A new documentary film chronicles the development of the massively successful ‘Tony Hawk’s Pro Skater’ video game franchise, helmed by the Carlsbad-born skateboarding icon Tony Hawk.
The Encinitas resident helped pioneer skateboarding’s popularity in the early 1980s, becoming a pro skater at 14 by honing his skills at Del Mar Skate Ranch and cementing himself as the sport’s most prominent figurehead.
“I feel like THPS was a huge part of why skateboarding is here to stay,” Hawk said in the film’s opening narration. “A big reason that I’m still here, that I’m still even relevant in this world, is because of that series,” he said.
30 Million Copies
To date, the 18-game franchise has sold over 30 million copies and has earned $1.4 billion dollars in total.
The skateboarding industry, once considered a dying fad, is projected to hit $2.4 billion dollars by 2025, according to a report from market research company Grand View Research, Inc.
Hawk has branched into a number of different business ventures, including a film production studio; 900 films, an action sports entertainment platform; the RIDE Channel, a skateboarding deck and apparel company; Birdhouse Skateboards, and a nonprofit skatepark developer; The Skateboard Project (formerly the Tony Hawk Foundation).
Hawk has also held investments in California’s Blue Bottle Coffee chain, which sold to Nestle in 2017 for $500 million, smart-appliance maker Nest, which was acquired by Google for $3.2 billion in 2014, San Diego brewery Black Plague, and electronic signature manager DocuSign.
The 2019 San Diego Business Journal SD500 honoree now has an estimated net worth of $140 million, ranking among San Diego’s wealthiest businessmen.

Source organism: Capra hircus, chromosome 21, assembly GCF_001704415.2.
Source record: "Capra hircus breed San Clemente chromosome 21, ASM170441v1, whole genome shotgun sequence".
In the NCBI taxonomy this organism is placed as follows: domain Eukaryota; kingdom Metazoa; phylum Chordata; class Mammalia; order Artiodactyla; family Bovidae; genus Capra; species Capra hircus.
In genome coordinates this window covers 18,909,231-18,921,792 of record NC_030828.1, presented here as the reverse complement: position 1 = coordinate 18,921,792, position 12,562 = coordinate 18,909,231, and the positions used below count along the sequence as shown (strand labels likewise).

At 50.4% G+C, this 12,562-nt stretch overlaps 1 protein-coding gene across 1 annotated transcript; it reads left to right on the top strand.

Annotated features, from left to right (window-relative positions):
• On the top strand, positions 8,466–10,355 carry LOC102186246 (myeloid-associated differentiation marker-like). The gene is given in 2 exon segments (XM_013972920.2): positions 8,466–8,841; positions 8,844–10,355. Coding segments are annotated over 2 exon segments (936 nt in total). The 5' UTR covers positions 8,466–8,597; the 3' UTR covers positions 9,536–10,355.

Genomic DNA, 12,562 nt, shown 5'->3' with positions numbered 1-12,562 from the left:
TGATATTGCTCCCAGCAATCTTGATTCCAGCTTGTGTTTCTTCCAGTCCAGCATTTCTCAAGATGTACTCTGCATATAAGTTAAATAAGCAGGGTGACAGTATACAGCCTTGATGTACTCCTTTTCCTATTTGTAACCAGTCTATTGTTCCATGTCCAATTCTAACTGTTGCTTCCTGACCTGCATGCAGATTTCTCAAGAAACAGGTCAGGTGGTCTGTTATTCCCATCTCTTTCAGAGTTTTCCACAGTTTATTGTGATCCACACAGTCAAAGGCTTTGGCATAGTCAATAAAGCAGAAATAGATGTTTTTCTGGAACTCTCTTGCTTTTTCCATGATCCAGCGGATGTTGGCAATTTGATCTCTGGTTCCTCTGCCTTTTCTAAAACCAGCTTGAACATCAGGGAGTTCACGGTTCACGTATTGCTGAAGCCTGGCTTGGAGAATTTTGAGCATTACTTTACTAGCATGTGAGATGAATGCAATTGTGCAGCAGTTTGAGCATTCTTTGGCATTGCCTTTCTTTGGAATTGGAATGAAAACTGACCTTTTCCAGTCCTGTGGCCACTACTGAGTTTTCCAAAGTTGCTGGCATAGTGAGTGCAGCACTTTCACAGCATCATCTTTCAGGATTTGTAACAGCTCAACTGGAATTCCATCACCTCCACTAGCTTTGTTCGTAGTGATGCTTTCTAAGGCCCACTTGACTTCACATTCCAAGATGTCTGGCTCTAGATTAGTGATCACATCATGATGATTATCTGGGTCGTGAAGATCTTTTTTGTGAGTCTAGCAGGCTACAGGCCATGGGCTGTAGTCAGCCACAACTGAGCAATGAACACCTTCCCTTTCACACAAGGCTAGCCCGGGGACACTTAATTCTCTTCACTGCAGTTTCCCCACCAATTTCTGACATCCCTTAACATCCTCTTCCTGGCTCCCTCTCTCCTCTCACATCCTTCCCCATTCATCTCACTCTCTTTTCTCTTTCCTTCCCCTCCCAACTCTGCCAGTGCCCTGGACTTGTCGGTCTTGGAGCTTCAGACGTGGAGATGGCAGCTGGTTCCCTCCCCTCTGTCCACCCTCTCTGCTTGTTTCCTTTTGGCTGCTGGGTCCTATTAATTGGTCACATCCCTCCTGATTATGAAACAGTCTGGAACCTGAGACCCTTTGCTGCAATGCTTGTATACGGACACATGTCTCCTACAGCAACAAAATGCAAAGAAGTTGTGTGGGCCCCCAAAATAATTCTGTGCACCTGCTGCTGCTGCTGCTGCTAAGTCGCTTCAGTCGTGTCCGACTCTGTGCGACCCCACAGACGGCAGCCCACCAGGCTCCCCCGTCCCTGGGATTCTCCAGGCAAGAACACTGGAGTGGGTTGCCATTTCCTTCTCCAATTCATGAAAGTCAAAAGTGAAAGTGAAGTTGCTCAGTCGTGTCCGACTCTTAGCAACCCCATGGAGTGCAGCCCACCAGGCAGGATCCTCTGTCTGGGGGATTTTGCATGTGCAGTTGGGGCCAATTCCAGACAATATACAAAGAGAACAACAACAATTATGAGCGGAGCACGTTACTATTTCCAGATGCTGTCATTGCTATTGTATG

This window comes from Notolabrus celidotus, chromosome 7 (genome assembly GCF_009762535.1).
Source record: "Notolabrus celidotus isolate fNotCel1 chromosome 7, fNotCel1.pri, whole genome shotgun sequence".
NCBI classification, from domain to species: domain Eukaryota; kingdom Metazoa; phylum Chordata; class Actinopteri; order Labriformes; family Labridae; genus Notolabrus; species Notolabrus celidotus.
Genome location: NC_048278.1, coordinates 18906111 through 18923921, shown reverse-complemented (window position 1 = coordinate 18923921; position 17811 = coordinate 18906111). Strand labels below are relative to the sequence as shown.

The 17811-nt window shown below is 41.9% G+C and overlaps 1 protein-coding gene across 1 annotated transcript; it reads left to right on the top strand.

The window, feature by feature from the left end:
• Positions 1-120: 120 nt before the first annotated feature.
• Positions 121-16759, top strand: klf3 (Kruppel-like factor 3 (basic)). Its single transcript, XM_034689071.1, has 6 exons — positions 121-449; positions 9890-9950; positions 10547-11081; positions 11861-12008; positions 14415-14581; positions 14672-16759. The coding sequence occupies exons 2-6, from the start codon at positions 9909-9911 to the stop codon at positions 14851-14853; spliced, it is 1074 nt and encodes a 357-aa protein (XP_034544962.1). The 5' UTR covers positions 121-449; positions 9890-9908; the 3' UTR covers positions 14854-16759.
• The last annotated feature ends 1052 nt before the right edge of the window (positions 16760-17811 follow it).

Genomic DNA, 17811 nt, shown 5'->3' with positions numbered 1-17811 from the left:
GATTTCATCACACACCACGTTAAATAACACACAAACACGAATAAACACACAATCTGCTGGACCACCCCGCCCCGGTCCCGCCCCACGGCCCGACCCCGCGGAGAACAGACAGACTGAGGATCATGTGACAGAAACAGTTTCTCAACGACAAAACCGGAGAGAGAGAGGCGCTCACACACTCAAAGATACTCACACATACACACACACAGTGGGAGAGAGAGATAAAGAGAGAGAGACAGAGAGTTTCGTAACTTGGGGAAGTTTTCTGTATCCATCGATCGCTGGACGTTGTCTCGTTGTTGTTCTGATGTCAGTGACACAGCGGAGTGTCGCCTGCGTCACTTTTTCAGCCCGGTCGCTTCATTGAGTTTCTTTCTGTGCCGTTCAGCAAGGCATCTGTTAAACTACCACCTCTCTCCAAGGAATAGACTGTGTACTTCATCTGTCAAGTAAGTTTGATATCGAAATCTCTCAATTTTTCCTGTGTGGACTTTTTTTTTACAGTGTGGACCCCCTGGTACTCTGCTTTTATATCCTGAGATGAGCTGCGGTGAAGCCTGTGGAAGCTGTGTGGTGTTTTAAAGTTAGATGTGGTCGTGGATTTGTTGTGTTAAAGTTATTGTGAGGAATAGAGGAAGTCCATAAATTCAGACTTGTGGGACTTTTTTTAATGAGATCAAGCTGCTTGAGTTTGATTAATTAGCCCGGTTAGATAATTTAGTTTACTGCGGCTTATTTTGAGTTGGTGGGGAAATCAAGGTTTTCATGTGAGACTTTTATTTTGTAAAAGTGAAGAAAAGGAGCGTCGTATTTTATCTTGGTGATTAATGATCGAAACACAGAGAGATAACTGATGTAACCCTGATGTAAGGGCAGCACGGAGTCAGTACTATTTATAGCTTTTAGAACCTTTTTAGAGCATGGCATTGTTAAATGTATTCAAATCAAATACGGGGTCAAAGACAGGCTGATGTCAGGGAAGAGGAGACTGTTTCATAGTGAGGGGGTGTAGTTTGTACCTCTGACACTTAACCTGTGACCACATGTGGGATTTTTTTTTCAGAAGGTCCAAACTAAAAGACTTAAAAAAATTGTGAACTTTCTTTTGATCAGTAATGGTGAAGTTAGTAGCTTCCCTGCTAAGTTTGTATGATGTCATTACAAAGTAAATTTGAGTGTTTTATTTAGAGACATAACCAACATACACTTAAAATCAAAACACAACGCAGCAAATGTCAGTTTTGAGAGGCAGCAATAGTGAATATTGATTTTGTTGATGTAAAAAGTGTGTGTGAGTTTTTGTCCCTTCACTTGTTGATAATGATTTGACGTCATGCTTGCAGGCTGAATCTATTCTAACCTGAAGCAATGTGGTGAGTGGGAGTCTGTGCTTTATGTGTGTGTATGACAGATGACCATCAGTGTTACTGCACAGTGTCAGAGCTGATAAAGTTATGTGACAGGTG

Superhero Origin Story
In 1999 – the same year he performed the world’s first 900-degree spin live at the X-Games in San Francisco (Mission Beach hosted the previous two events) — Hawk signed a deal with the now-defunct Los Angeles-based game studio Neversoft and publisher Activision, to release the first in a long line of genre-defining skateboarding video games.
Mat Piscatella, executive director of games at the international retail analyst firm, the NPD Group, broke down the sales history of the series. “Tony Hawk’s Pro Skater is a wild game from a sales perspective,” he said.
“It started out slow,” he said (ranking 31 on that year’s best-sellers list at the time). However sales would gain steam, eventually selling 5 million over its lifetime, making it the second best-selling game of 1999.
“Of course, it created one of the biggest franchises in video game history,” Piscatella said.
An upcoming remaster of the original two games, called ‘Tony Hawk’s Pro Skater 1 + 2’ is slated for a September release and is being developed by New York-based Vicarious Visions.
The remastered games accompanying the documentary feature the original soundtrack, including the film’s namesake; ‘Superman’ by Goldfinger, sung by the band’s San Diego-born frontrunner, John Feldmann.
Lionizing a Legacy
The film’s producer, Ralph D’Amato, CEO of Mission Viejo-based D’Amato Productions, was a developer at Neversoft during the original game’s production.
“As luck would have it,” D’Amato said, “My first video game project became the massive Tony Hawk’s Pro Skater video game franchise. These friendships would definitely help in producing Pretending I’m a Superman,” he said.
The documentary also features Hawk’s fellow pro skaters and the first game’s original character lineup; Steve Caballero (who now runs a skate shop in Carlsbad), Rodney Mullen, Chad Muska, and more.
The flim – directed by Ludvig Gür and distributed by Wood Entertainment – won Best Documentary Feature at the 2020 Mammoth Film Festival, held in Mammoth Lakes, California in February.
‘Pretending I’m A Superman: The Tony Hawk Video Game Story’ releases digitally on Aug. 18.